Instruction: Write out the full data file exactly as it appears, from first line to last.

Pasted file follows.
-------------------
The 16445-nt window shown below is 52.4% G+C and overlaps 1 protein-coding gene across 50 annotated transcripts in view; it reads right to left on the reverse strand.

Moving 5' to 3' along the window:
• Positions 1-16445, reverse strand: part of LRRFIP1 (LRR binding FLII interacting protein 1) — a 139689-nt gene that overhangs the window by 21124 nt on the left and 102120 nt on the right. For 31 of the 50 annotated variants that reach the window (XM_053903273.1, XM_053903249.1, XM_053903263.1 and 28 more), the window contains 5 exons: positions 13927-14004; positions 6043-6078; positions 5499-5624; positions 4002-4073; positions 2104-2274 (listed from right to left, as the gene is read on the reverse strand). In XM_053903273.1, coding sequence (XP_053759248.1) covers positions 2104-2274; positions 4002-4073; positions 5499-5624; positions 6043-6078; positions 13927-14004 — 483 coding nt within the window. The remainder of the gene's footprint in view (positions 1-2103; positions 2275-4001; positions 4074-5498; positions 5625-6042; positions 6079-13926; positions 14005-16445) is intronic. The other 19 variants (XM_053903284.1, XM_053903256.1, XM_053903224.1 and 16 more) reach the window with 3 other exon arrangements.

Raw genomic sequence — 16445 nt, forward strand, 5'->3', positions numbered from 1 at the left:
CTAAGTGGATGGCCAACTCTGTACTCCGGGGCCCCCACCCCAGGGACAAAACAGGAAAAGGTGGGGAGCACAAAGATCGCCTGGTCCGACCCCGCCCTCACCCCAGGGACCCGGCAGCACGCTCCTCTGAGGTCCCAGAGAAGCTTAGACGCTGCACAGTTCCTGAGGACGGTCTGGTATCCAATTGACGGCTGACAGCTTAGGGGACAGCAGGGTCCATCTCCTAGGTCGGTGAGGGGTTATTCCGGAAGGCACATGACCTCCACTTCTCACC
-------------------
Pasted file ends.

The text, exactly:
The 16445-nt window shown below is 52.4% G+C and overlaps 1 protein-coding gene across 50 annotated transcripts in view; it reads right to left on the reverse strand.

Moving 5' to 3' along the window:
• Positions 1-16445, reverse strand: part of LRRFIP1 (LRR binding FLII interacting protein 1) — a 139689-nt gene that overhangs the window by 21124 nt on the left and 102120 nt on the right. For 31 of the 50 annotated variants that reach the window (XM_053903273.1, XM_053903249.1, XM_053903263.1 and 28 more), the window contains 5 exons: positions 13927-14004; positions 6043-6078; positions 5499-5624; positions 4002-4073; positions 2104-2274 (listed from right to left, as the gene is read on the reverse strand). In XM_053903273.1, coding sequence (XP_053759248.1) covers positions 2104-2274; positions 4002-4073; positions 5499-5624; positions 6043-6078; positions 13927-14004 — 483 coding nt within the window. The remainder of the gene's footprint in view (positions 1-2103; positions 2275-4001; positions 4074-5498; positions 5625-6042; positions 6079-13926; positions 14005-16445) is intronic. The other 19 variants (XM_053903284.1, XM_053903256.1, XM_053903224.1 and 16 more) reach the window with 3 other exon arrangements.

Raw genomic sequence — 16445 nt, forward strand, 5'->3', positions numbered from 1 at the left:
CTAAGTGGATGGCCAACTCTGTACTCCGGGGCCCCCACCCCAGGGACAAAACAGGAAAAGGTGGGGAGCACAAAGATCGCCTGGTCCGACCCCGCCCTCACCCCAGGGACCCGGCAGCACGCTCCTCTGAGGTCCCAGAGAAGCTTAGACGCTGCACAGTTCCTGAGGACGGTCTGGTATCCAATTGACGGCTGACAGCTTAGGGGACAGCAGGGTCCATCTCCTAGGTCGGTGAGGGGTTATTCCGGAAGGCACATGACCTCCACTTCTCACC